custom-skull-implant-for-skull-asymmetry-implant-design-dr-barry-eppley-indianapoliscustom-skull-implant-for-skull-asymmetry-implant-design-back-view-dr-barry-eppley-indianapolisCase Study: This 36 year-old male wanted to improve the appearance and feel of his skull. He was bothered by its shape with one side being flatter than the other and the upper part of the back being flat. Using a 3D CT scan a custom skull implant was designed to make his head have a rounder and more symmetric shape. The implant was not overly thick being 5mms at it thickest portion with feathered margins around all of its edges.

custom-skull-implant-for-skull-asymmetry-intraop-implant-dr-barry-eppley-indianapoliscustom-skull-implant-for-skull-asymmetry-intraop-placement-dr-barry-eppley-indianapolisUnder general anesthesia a curved 9 cm long scalp incision was made. Wide subperiosteal undermining was done along the outlines of the implant’s design. The implant was able to be inserted due to its thin and flexible. Great care was taken to ensure that the implant was positioned properly and all edges were unfolded and flush with the skull’s surface. Small microscrews were used to tack down and stabilize the implant.

Custom skull implants do not have to be large and are often smaller than one would think. For the patients who has some skull irregularities, obtaining a smooth skull shape often requires an implant design that is thin but evens out the outer skull contour. The use of 3D designing from a CT scan makes this possible.


1) Asymmetries in the shape of the skull are not uncommon and are usually due to congenital origins.

2) The male who shaves his head or has very closely cropped hair often unmasks various skull asymmetries.

3) A custom skull implant made form a 3D CT scan is the most assured way of improve skull asymmetries with the least amount of scalp scar.

Dr. Barry Eppley

Indianapolis, Indiana

OR Snapshots – Large Custom Skull Implant

Wednesday, October 26th, 2016


large-custom-skull-implant-intraop-dr-barry-eppley-indianapolisSkull augmentation is an essential procedure in aesthetic skull reshaping surgery. While onlay cranioplasty (aka skull augmentation) can be done by using a variety of synthetic materials, larger expansions of the skull’s outer surface are most reliably done using 3D custom implant designs. Using the patient’s 3D CT scan, a custom skull implant can be designed to cover a large surface area of the skull. When placed over the patient’s head prior to insertion it can be seen to be impressive in size.

The implant is placed through a scalp incision as small as possible. Even such a large skull implant can be placed through an incision smaller than its width due to the implant’s flexibility.

How large a skull augmentation that can be accomplished is determined by the ability of the scalp to stretch. After the incision and undermining the scalp can stretch to cover an implant to varying degrees. Each person’s scalp has different amounts of elasticities which is partially related to how thick it is. The thicker the scalp the more it is capable of stretching in my experience. There is an unknown balance in each patient between how much their scalp can stretch vs how large can the skull implant be. This is carefully evaluated and thought through during the custom skull implant design process.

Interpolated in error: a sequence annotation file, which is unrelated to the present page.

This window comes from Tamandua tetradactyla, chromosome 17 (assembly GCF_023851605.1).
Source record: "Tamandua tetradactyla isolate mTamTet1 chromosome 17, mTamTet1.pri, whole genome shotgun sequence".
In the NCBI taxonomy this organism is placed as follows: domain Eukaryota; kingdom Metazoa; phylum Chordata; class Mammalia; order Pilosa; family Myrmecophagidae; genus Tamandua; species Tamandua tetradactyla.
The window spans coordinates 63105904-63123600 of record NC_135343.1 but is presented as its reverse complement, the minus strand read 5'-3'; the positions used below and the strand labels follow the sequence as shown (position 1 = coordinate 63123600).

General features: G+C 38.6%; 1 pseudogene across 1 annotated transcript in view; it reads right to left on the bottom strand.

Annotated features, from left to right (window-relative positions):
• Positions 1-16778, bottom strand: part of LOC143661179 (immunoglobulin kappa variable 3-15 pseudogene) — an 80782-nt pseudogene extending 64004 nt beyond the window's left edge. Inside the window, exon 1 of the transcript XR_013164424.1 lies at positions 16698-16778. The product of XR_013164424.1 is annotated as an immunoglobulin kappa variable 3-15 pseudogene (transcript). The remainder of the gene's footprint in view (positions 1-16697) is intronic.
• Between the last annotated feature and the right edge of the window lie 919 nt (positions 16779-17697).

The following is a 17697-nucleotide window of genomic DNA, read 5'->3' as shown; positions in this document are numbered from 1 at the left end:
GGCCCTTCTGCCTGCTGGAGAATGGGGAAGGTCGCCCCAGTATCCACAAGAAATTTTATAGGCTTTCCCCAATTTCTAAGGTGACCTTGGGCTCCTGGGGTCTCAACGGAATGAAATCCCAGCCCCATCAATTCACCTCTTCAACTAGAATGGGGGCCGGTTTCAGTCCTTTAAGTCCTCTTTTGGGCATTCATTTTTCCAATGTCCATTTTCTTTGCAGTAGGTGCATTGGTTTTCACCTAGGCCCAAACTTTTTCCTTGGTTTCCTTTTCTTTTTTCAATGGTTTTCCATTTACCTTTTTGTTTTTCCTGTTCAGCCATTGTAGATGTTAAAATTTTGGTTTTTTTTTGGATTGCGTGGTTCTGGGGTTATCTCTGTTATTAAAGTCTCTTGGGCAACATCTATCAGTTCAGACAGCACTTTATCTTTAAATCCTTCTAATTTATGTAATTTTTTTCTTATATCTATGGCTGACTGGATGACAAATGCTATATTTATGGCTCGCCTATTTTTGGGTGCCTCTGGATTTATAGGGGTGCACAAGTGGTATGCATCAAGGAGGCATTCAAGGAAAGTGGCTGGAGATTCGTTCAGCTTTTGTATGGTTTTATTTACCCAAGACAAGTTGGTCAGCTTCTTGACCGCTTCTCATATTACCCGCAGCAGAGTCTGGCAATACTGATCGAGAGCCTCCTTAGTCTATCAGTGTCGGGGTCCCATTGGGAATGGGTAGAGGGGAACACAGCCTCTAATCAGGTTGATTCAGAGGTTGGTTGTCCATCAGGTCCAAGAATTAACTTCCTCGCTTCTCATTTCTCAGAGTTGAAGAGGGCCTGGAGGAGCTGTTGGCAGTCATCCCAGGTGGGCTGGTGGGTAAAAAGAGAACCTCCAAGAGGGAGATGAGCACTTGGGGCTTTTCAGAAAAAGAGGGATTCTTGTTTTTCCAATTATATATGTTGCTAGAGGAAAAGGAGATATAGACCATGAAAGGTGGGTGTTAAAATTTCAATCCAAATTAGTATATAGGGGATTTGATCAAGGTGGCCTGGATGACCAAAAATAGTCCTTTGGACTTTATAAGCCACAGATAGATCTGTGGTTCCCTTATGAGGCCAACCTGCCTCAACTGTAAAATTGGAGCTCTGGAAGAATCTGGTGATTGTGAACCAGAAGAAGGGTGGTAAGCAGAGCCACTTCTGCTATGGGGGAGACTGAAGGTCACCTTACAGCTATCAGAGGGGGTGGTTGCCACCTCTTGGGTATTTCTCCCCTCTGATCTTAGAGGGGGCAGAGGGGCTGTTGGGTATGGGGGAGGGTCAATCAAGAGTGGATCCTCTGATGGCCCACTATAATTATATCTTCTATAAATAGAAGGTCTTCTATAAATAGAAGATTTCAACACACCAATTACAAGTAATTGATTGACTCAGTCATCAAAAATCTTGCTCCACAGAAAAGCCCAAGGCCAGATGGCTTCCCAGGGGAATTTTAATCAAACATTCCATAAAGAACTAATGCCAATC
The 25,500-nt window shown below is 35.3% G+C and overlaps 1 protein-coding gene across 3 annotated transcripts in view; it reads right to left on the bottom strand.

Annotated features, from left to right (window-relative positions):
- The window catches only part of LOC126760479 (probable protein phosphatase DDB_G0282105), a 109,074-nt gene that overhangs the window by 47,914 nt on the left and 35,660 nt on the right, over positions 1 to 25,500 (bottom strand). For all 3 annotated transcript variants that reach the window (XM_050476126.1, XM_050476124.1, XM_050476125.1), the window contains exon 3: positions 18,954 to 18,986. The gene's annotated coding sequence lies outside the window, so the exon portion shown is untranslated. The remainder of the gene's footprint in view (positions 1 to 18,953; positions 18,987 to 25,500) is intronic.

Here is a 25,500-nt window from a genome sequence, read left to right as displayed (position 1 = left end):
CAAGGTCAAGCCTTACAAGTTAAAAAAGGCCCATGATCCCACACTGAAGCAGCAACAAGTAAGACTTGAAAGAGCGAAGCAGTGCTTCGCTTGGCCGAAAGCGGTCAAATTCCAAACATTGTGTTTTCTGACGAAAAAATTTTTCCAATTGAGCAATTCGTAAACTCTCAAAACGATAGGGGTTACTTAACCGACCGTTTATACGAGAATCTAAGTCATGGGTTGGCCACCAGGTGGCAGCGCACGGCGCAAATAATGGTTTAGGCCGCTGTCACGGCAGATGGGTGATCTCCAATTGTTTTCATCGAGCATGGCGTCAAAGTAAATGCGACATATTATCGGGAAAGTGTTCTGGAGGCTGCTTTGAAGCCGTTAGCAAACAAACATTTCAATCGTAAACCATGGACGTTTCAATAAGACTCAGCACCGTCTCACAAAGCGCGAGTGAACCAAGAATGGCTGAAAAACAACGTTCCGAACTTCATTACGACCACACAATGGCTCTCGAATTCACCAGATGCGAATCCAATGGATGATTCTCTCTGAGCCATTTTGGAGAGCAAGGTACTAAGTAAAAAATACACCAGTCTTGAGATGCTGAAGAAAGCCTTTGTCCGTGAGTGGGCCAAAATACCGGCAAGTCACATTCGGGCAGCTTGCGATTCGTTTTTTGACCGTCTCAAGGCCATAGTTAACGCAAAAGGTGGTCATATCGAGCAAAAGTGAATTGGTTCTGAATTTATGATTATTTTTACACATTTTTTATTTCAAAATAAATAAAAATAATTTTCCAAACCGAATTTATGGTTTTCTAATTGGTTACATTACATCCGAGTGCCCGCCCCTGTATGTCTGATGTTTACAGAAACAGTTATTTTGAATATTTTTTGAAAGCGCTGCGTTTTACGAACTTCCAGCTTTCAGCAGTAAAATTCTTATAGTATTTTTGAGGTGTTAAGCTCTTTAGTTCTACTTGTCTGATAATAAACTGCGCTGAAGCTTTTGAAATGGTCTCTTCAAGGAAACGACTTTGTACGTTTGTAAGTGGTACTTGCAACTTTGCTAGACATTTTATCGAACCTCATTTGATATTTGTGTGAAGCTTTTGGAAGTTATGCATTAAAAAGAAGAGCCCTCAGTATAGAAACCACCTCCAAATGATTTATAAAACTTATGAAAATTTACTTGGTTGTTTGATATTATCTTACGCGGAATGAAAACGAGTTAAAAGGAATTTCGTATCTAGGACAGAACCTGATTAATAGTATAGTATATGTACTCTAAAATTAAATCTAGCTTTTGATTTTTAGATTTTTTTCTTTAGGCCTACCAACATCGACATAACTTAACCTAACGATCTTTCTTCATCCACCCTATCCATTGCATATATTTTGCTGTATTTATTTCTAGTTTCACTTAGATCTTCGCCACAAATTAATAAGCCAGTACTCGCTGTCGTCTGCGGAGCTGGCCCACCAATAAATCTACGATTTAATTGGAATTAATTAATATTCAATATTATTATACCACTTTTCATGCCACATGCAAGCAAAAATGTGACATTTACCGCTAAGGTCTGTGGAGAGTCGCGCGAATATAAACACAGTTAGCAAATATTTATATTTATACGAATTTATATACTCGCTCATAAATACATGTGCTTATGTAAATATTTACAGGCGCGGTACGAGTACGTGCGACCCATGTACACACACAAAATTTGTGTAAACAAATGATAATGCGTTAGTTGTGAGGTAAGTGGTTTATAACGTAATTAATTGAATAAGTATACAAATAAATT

When it is believed that the amount of skull augmentation desired exceeds the ability of the scalp to stretch to accommodate it, a first stage scalp tissue expansion is needed.  A small inflatable device is initially placed and expanded by percutaneous saline injections until the scalp has developed additional stretch. This is usually done six to eight weeks prior to the placement of the custom skull implant. This is needed in less than 10% of skull augmentations in my experience.

Dr. Barry Eppley

Indianapolis, Indiana

Case Study – Occipital Knob Skull Reduction

Sunday, October 9th, 2016


Background: The skull is prone to having numerous types of irregularities on its many surfaces. Bumps and indentations are common and can occur from natural development or from later trauma after birth. The fusion of the various skull plates and anterior and posterior fontanelles affords the opportunity for such skull irregularities to occur.

One such well known skull protrusion is that of the occipital knob deformity. This is a distinct midline outcropping of raised bone on the back of the head that is usually circular in shape. It sticks out as a raised knob that is very visible in men that have close cropped hair or shaved heads. It appears to be a gender specific skull protrusion as I have never seen or heard of it in women.